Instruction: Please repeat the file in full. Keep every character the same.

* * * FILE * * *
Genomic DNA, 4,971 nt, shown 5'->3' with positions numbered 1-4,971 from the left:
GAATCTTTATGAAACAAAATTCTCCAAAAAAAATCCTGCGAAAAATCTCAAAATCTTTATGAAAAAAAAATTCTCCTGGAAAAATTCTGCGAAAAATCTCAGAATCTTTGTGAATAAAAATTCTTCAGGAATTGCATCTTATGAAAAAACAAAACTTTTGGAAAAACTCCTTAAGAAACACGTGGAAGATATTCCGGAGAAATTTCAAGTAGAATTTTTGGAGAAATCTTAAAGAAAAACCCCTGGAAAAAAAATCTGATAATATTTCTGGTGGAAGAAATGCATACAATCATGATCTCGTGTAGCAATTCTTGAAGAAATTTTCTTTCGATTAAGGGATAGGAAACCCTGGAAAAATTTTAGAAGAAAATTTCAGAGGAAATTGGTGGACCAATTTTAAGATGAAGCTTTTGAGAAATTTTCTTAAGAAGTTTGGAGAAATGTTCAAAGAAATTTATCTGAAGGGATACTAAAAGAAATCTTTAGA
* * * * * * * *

Genomic DNA, 4,971 nt, shown 5'->3' with positions numbered 1-4,971 from the left:
GAATCTTTATGAAACAAAATTCTCCAAAAAAAATCCTGCGAAAAATCTCAAAATCTTTATGAAAAAAAAATTCTCCTGGAAAAATTCTGCGAAAAATCTCAGAATCTTTGTGAATAAAAATTCTTCAGGAATTGCATCTTATGAAAAAACAAAACTTTTGGAAAAACTCCTTAAGAAACACGTGGAAGATATTCCGGAGAAATTTCAAGTAGAATTTTTGGAGAAATCTTAAAGAAAAACCCCTGGAAAAAAAATCTGATAATATTTCTGGTGGAAGAAATGCATACAATCATGATCTCGTGTAGCAATTCTTGAAGAAATTTTCTTTCGATTAAGGGATAGGAAACCCTGGAAAAATTTTAGAAGAAAATTTCAGAGGAAATTGGTGGACCAATTTTAAGATGAAGCTTTTGAGAAATTTTCTTAAGAAGTTTGGAGAAATGTTCAAAGAAATTTATCTGAAGGGATACTAAAAGAAATCTTTAGA